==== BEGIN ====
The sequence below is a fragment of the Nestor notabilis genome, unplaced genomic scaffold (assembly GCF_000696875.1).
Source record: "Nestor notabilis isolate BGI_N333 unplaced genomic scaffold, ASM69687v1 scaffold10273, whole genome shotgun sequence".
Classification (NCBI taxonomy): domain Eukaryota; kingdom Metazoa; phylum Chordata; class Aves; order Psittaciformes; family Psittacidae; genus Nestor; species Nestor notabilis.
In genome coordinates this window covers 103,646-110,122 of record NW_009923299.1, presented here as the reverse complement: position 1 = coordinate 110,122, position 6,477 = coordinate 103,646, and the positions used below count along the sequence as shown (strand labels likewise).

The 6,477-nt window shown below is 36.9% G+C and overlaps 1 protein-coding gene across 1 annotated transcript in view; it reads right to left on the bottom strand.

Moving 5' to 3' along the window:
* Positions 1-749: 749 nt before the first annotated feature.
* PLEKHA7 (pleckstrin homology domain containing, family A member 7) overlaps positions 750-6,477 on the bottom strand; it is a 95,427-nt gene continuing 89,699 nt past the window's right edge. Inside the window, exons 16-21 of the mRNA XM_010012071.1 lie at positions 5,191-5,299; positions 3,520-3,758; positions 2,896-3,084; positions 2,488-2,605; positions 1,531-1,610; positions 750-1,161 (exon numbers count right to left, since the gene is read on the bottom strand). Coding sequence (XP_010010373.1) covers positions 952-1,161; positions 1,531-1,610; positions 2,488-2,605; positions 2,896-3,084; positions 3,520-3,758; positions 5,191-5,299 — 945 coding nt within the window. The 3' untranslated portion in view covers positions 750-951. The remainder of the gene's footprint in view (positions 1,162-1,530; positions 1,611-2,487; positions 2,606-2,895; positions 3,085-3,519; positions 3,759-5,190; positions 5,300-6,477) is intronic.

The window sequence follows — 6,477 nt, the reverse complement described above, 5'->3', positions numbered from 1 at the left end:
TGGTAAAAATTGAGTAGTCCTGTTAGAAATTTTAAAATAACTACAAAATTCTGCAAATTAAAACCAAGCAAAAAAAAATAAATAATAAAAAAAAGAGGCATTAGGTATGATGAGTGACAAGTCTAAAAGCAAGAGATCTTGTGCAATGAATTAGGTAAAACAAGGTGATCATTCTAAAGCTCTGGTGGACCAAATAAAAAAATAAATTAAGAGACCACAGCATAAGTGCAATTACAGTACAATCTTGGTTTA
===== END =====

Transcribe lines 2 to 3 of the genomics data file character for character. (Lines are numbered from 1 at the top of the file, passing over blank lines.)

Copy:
Source record: "Nestor notabilis isolate BGI_N333 unplaced genomic scaffold, ASM69687v1 scaffold10273, whole genome shotgun sequence".
Classification (NCBI taxonomy): domain Eukaryota; kingdom Metazoa; phylum Chordata; class Aves; order Psittaciformes; family Psittacidae; genus Nestor; species Nestor notabilis.